Regeneration: The Future of Medicine?

By Michael A. Smith, MD

The online introduction to Wake Forest School of Medicine's Institute for Regenerative Medicine says, "What may seem like science fiction is happening right here."

And the same could be said for research that is ongoing in many other centers in the world where scientists are succeeding in accomplishing for humans what lizards, worms and starfish have always done without any help at all: to regrow new limbs, organs and other tissue.

Nature Regenerates Body Parts

Cut a flatworm into several pieces and each piece is capable of growing an entire new worm. Not so with humans. However, if you cut away a piece of bone, skin or many other human organs, the body can regenerate some of its lost tissue … it’s just a very limited process for us. But just imagine if we could regenerate whole organs like lower animals. Wow — now that would be cool medicine.

In 2010, a single gene was discovered that was linked to regeneration. When p21 (the gene) is inactivated, mice gained the ability to regenerate lost tissues to a greater extent. While p21 normally blocks cell division in the event of DNA damage that can initiate cancer, no increase in cancer has been observed in mice lacking the gene’s activity.

While transplanted organs and tissue have provided extra years to many people for the past few decades, the possibility of engineering organs from a patient's own cells means that organs will be transplanted into a patient without the possibility of rejection and the need for immunosuppressant drugs.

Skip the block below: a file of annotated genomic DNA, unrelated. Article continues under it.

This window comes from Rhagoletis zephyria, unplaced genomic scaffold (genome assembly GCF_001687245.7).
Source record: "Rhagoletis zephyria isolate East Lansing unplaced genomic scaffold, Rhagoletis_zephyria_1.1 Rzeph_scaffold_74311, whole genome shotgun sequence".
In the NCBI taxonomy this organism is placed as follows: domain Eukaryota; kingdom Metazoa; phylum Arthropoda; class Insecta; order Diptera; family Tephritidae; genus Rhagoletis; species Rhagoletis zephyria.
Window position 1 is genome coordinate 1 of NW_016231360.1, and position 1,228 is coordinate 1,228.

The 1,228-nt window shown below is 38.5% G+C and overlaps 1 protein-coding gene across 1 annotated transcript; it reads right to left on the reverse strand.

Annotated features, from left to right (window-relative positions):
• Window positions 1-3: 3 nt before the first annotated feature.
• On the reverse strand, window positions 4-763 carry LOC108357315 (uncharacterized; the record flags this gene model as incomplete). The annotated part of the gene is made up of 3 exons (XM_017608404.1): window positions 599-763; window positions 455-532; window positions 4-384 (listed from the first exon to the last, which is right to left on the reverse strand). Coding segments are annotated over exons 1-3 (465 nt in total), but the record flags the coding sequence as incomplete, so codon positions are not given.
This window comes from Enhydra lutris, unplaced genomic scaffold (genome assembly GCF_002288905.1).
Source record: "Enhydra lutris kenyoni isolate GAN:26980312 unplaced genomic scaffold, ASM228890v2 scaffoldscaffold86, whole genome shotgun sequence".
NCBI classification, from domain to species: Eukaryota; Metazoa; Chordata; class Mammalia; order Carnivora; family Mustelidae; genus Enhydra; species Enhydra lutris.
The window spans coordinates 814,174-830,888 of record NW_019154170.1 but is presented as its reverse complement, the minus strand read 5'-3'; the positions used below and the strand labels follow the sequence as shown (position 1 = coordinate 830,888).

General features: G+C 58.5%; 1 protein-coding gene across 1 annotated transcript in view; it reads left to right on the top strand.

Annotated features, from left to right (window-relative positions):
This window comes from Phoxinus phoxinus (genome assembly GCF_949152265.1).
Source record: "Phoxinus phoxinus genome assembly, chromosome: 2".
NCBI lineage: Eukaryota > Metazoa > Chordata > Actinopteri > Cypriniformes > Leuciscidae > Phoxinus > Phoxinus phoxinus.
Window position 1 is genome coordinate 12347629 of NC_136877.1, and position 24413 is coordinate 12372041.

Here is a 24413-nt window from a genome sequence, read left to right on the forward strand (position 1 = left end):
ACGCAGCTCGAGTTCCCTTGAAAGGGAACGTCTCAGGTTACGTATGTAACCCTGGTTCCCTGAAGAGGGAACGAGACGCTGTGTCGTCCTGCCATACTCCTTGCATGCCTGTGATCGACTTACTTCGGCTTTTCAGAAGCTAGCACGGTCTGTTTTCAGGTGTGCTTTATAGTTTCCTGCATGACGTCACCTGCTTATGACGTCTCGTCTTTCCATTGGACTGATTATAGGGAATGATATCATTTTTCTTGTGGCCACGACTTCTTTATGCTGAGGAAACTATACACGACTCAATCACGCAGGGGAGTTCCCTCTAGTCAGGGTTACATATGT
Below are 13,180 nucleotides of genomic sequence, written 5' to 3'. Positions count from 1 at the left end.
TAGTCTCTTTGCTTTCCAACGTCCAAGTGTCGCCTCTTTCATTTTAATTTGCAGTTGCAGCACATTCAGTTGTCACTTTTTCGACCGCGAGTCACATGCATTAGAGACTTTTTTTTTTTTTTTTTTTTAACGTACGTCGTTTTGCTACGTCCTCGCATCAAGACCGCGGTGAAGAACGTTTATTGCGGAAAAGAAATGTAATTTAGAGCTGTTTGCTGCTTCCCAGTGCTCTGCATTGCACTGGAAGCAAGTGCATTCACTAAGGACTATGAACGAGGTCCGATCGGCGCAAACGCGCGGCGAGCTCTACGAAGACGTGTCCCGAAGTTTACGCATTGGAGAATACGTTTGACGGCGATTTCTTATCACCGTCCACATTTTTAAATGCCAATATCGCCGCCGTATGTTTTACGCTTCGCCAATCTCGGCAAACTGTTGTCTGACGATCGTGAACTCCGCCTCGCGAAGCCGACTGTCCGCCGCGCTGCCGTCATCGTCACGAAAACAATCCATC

This may seem like science fiction, but with the discovery of p21, regenerative medicine is just right around the corner.

Stem Cells are the Key to Regenerative Medicine

Much of regenerative medicine research, such as that conducted at the University of California San Francisco, involves the use of stem cells: cells that occur in every multicellular organism that have the potential to differentiate into many types of specialized cells.

The Eli and Edythe Broad Center of Regeneration Medicine and Stem Cell Research at UCSF is conducting studies that will help develop treatments for heart disease, diabetes, epilepsy, multiple sclerosis, Parkinson’s disease, Lou Gehrig’s disease, spinal cord injury and cancer.

At the University of Pittsburgh, researchers are pursuing the development of an artificial intestine, built from a patient's own stem cells, for children with short bowel syndrome. Again, this is research going on right now — not in some vague, distant future.

At Wake Forest's Institute for Regenerative Medicine, scientists are engineering from stem cells pancreatic beta cells (which become dysfunctional in diabetes), heart valves, anal sphincters, miniature livers and more. Institute Director Dr. Anthony Atala believes it is only a matter of time before a human heart is engineered.

In 2006, he announced the successful implantation of laboratory grown organs into the first human recipients — teenagers and children who received bladders grown from their own cells. "This is one small step in our ability to go forward in replacing damaged tissues and organs," Dr. Atala stated.